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Frock Coat Pattern

This version was saved 13 years, 1 month ago View current version     Page history
Saved by Shylaah
on December 31, 2009 at 10:26:17 pm
 

by Shylaah

This version exclusively for the Confessions of a Jackaholic wiki.  Do not copy and paste elsewhere.

 

 

Okay, gonna start woking on this after sooo long of not working on it.....

Might not ever be able to do a pattern, but I can get down the grits of

construction.

 

I have nearly all of the commercially available patterns, and many, scaled patterns near Jack's period of early 18th century.  None are SA, all would need some tweaking.  My recommendation at this time is the JPRyan 1750 Military frock.  It requires the least amount of adjustments.  It has good instructions, actually tells you how to do the pleats instead of 'now do the pleats'.....more on the pattern later, fabric, yardage, etc.....

 

this is just a rough draft.....so no complaints please!!!

 

What you want to do is FIRST mark up the WRONG side of the

fabrics with chalk before you lay out you pattern to cut.  I just make

running arrows all along the length about 5 or 6 inches apart....

 
Then when you cut out the pattern, allow very wide seam allowances.

Regular patterns give you 5/8 inch, that is woefully small

for working with a chunky fabric like the ebony.  So leave at

least 1 inch, and 1 to 1 1/2 on bias edges--curves, arm hole, ect....

 
Then transfer all seamlines and markings to the fabric. Transfer them to the WRONG side of the coat fabric, and to the RIGHT side of the lining fabric.  The ones on the coat fabric are mainly for guidance, and I recommend you do it with tailor's chalk.  Use a good dressmakers transfer paper to mark the lining as it needs to be very clear and distinct. You do all this for both the coat fabric and the lining fabric. 
 
Cut the interfacings and mark them.  You need interfacing for the coat front, the back vent,  -- I'll mark out a pattern piece/s indicating where later....interfacing for the cuffs and the pocket flaps.
 
Lay the pieces out on a large enough surface that they are all on there not hanging over the edge anywhere.  Lay the interfacings on the pieces they go with matching up the seam lines.  Smooth and smooth and smooth these pieces out and together.  Scatter pin the interfacing down to keep it in place while you stitch it down.  stitching illustration later...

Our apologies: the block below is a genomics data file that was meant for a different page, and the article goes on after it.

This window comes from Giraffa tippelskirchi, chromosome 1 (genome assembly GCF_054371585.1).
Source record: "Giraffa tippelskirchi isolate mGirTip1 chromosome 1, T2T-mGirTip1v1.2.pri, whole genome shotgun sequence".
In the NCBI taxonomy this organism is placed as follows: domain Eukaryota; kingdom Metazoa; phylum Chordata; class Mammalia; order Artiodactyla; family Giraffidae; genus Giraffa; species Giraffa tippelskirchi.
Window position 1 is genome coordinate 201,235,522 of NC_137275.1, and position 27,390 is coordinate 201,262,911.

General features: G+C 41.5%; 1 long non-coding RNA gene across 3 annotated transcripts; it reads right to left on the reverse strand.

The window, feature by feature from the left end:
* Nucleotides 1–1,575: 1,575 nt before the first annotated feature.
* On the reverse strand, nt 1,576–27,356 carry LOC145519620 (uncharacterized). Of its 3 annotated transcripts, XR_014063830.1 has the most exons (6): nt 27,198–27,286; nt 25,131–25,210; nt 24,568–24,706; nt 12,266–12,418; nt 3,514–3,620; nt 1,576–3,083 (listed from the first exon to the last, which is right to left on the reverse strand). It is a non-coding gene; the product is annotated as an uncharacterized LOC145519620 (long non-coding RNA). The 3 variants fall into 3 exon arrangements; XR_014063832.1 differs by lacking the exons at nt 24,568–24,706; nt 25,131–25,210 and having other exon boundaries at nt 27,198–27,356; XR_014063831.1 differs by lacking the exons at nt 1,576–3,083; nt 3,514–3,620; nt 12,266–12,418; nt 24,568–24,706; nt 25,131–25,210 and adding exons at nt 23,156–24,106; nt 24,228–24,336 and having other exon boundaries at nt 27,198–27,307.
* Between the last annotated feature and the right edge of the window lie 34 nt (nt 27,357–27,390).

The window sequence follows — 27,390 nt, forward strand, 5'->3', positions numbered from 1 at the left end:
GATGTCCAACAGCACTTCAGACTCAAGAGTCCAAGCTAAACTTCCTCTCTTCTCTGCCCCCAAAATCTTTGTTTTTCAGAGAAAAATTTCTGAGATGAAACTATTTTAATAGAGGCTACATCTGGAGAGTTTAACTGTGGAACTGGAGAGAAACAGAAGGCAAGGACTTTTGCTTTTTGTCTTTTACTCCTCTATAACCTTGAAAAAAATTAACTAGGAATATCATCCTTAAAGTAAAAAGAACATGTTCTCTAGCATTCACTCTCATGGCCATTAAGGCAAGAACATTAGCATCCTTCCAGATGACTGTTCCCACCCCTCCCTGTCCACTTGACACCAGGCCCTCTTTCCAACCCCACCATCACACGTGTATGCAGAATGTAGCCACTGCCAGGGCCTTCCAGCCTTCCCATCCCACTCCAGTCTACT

When you finish the interfacings, time to do the linings.  Lay a lining piece together with each coat piece, WRONG sides together.  Again, lay the big pieces-- coat fronts, backs, on a large enough surface that they are all on there not hanging over the edge anywhere. 
 
Match up the seam lines and markings and scatter pin to hold things together while you do the bastings....where/how to baste illustration later...
 
Now you can handle the coat fabric and lining as one piece.  You decide on which way you want to finish your seams.  AT this point you can just sew it as though it was only one piece of fabric and finish off the seams mordern or historical.  The way I did the seams was to roll back the lining and stitch only the coat fabric, trim and press open that seam, then trim and turn under the seam allowance on the lining and blind stitch the lining seam, then went along each side of the seam about 1/2 to 3/8 inch out from the seam line and did a tiny back stitch about 1/4 inch apart.
 
All the edges, the fronts, the pleat edges, the back vent edges, turn the coat fabric on the seam line and baste it down.  Turn the lining seam allowance in until it's about 1/8 inch inside the coat fabric edge and stitch along the edges with a prick stitch.....illustration later of tiny back stitch and prick stitch later..... 
 
Assembly things more or less in the order the pattern tells you to.  All edges receive the prick stitch either as you go along or after final assembly....
 
The hem is the last thing to do.  I suggest you take out all the bastings and let the coat hang for a couple of weeks for it to 'sag out' on all those bias curves in the skirt pleats, the measure and mark your hem line.  The hem is done like all other edges, turning in the coat fabric, then turning in the lining shorter.....I used the tiny back stitch to do the hem, cause I like to do that stitch and I like the way it feel like little bumpies when you run your finger along it.....
....

 

 

 

 

 

 

 

 

shylaah AT who DOT net

 

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